Witnessing a cane farm burn

Greg the owner of the working sugar farm where we are staying at, invited us all to witness a cane farm burn. We took it up and it is a fabulous experience.  WOW!!!! Let me cut to the chase: It was super awesome. LOL

Being up close to the sound and fury of a cane fire in full roar is like nothing else you could experience without being engulfed in a real bushfire. It all happens relatively quickly From the first fire lit to the end takes maybe no more than 10 minutes, which adds to the excitement as well as the danger.

Now the details: 

Apparently the Burdekin region is the only cane growing region in Queensland that still burns all of it's cane before harvesting it. I am not going to get drawn into the environmental debate here.  But here is some of the info I garnered:

The farmers have stuck with burning for practical reasons: There are many varieties of cane and the cane they grow here is thicker and taller than average. This variety copes better with the abundance of water in the region but it also makes the cane too leafy to cut when it is weighed down by more leafy growth which is of no value. Apparently the Burdekin crops are murder on mechanical harvesters which is why the Burdekin region still burns their sugarcane before harvesting.  A side note: you can see a selection of the different varieties of sugar cane at Ingham's Tyko Wetlands. 

The fires are lit from June to December. The farmers take a lot of things into consideration including waiting until dusk when the temperatures and winds have dropped.

The farmers work together like a co-op. There's fire engines present to help ensure safety. Constant monitoring of the wind direction. The farmers form a mini co-op sort of thing, helping each other out in turn. Preparations are meticulous. First, the farmer would plough a 5m corridor in the cane to make a fire break with a tractor.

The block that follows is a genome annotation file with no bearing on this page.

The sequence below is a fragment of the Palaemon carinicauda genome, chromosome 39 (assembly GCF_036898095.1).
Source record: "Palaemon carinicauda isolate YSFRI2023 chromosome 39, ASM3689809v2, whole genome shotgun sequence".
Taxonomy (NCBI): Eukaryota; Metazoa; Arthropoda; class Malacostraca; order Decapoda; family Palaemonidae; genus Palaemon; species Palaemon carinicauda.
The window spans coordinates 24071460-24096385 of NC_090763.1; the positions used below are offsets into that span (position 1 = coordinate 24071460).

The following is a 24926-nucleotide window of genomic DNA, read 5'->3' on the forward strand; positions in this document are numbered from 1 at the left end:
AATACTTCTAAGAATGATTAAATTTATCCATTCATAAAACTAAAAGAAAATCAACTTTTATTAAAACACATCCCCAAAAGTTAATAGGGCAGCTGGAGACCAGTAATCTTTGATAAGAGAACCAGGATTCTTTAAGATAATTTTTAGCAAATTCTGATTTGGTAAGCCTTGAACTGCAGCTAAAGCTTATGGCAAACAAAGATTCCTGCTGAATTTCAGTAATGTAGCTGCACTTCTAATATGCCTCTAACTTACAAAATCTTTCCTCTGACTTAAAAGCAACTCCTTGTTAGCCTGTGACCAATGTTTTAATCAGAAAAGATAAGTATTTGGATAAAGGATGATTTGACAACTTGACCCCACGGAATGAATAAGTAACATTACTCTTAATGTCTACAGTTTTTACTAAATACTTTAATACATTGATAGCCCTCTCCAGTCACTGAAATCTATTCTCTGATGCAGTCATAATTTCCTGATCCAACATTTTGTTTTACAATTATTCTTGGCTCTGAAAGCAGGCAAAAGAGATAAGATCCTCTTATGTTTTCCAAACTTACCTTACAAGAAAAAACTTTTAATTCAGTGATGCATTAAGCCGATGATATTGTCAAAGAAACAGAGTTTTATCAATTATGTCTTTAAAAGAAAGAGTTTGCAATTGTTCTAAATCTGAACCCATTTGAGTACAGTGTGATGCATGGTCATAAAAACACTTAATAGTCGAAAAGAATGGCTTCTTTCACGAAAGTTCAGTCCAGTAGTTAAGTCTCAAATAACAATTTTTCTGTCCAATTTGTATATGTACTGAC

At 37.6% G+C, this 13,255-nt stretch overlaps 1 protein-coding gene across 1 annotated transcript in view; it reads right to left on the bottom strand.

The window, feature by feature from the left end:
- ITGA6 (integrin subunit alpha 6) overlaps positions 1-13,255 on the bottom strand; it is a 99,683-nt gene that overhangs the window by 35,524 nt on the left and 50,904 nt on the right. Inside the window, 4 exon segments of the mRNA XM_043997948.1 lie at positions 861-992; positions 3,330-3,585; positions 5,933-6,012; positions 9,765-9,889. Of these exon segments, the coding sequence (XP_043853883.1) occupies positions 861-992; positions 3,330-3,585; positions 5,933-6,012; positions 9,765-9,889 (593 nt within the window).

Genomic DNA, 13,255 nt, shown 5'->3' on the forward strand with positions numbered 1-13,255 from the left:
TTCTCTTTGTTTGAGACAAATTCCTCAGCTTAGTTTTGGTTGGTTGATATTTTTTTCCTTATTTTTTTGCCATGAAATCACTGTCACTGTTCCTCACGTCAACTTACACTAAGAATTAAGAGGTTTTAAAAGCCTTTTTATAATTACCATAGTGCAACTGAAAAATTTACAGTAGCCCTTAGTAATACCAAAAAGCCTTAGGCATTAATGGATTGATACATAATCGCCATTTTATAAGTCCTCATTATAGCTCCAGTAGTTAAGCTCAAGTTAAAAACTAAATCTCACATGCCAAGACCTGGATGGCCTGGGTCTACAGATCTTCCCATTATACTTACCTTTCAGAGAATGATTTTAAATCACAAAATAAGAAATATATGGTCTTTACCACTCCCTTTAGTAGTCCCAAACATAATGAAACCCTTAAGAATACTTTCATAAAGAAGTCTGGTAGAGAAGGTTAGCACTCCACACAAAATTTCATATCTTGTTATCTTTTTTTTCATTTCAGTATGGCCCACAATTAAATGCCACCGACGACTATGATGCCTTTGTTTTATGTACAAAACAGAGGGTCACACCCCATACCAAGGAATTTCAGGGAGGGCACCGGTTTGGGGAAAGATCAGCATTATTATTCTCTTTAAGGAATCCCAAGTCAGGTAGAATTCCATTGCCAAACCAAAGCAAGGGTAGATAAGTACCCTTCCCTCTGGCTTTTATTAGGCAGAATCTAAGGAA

A drip torch is carried along the break they've cut through the dry cane. Flames dance into the darkening sky, in almost no time at all it towers over the two men and soon the cane itself. Shortly the whole paddock is engulfed.  Safety is their number one concern ensuring the person who's back-burning doesn’t get too far ahead of the others in case the wind does change. This cane is tough stuff. Someone cuts off a piece for us to taste. I missed that opportunity. The area relies on flood irrigation and is crisscrossed by water channels and furrows that would be choked if cane trash were left on the ground.

In no time at all the whole experience is over and done with. I was probably just 10 minutes all up from the first lighting of the cane to the end. I am guessing it was a paddock of 300m square (I forgot to ask that question!)  It is so exciting that the quick end is almost anti-climatic. It is something I will remember for the rest of my life.

If you have the opportunity to witness one, take it as obviously it will end up being closed down on environmental as well as safety issues one  day.

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